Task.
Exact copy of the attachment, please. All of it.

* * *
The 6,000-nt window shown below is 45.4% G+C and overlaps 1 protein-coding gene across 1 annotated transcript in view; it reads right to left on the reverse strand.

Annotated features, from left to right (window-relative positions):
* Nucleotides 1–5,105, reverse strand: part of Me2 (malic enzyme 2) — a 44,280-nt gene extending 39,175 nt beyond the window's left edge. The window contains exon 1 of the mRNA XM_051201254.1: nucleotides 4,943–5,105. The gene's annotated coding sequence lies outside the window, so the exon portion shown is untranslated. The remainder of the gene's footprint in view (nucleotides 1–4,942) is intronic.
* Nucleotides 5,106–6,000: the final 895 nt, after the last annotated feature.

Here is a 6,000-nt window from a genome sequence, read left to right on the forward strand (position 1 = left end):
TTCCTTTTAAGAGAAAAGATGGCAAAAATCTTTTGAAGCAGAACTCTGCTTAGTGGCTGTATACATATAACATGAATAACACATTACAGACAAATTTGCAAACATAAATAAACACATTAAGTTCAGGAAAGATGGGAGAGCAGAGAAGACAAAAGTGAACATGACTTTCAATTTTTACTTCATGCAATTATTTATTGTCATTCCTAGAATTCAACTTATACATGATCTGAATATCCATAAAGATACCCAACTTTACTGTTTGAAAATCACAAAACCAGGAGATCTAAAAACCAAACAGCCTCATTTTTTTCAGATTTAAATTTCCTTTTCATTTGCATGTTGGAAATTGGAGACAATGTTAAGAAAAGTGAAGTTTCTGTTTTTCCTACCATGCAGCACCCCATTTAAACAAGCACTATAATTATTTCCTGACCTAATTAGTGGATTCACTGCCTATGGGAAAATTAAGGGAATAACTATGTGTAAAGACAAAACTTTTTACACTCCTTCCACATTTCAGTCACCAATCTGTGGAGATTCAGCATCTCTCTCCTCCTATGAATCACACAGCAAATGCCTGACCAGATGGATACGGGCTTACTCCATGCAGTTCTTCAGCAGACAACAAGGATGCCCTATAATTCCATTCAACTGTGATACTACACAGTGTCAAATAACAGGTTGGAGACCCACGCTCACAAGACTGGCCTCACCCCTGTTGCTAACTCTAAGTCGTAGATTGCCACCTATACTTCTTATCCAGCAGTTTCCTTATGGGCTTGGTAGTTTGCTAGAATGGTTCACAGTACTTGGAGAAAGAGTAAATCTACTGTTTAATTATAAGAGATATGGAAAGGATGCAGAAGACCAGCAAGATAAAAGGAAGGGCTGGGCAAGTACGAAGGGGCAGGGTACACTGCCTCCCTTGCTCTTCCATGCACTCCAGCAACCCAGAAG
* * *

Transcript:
The 6,000-nt window shown below is 45.4% G+C and overlaps 1 protein-coding gene across 1 annotated transcript in view; it reads right to left on the reverse strand.

Annotated features, from left to right (window-relative positions):
* Nucleotides 1–5,105, reverse strand: part of Me2 (malic enzyme 2) — a 44,280-nt gene extending 39,175 nt beyond the window's left edge. The window contains exon 1 of the mRNA XM_051201254.1: nucleotides 4,943–5,105. The gene's annotated coding sequence lies outside the window, so the exon portion shown is untranslated. The remainder of the gene's footprint in view (nucleotides 1–4,942) is intronic.
* Nucleotides 5,106–6,000: the final 895 nt, after the last annotated feature.

Here is a 6,000-nt window from a genome sequence, read left to right on the forward strand (position 1 = left end):
TTCCTTTTAAGAGAAAAGATGGCAAAAATCTTTTGAAGCAGAACTCTGCTTAGTGGCTGTATACATATAACATGAATAACACATTACAGACAAATTTGCAAACATAAATAAACACATTAAGTTCAGGAAAGATGGGAGAGCAGAGAAGACAAAAGTGAACATGACTTTCAATTTTTACTTCATGCAATTATTTATTGTCATTCCTAGAATTCAACTTATACATGATCTGAATATCCATAAAGATACCCAACTTTACTGTTTGAAAATCACAAAACCAGGAGATCTAAAAACCAAACAGCCTCATTTTTTTCAGATTTAAATTTCCTTTTCATTTGCATGTTGGAAATTGGAGACAATGTTAAGAAAAGTGAAGTTTCTGTTTTTCCTACCATGCAGCACCCCATTTAAACAAGCACTATAATTATTTCCTGACCTAATTAGTGGATTCACTGCCTATGGGAAAATTAAGGGAATAACTATGTGTAAAGACAAAACTTTTTACACTCCTTCCACATTTCAGTCACCAATCTGTGGAGATTCAGCATCTCTCTCCTCCTATGAATCACACAGCAAATGCCTGACCAGATGGATACGGGCTTACTCCATGCAGTTCTTCAGCAGACAACAAGGATGCCCTATAATTCCATTCAACTGTGATACTACACAGTGTCAAATAACAGGTTGGAGACCCACGCTCACAAGACTGGCCTCACCCCTGTTGCTAACTCTAAGTCGTAGATTGCCACCTATACTTCTTATCCAGCAGTTTCCTTATGGGCTTGGTAGTTTGCTAGAATGGTTCACAGTACTTGGAGAAAGAGTAAATCTACTGTTTAATTATAAGAGATATGGAAAGGATGCAGAAGACCAGCAAGATAAAAGGAAGGGCTGGGCAAGTACGAAGGGGCAGGGTACACTGCCTCCCTTGCTCTTCCATGCACTCCAGCAACCCAGAAG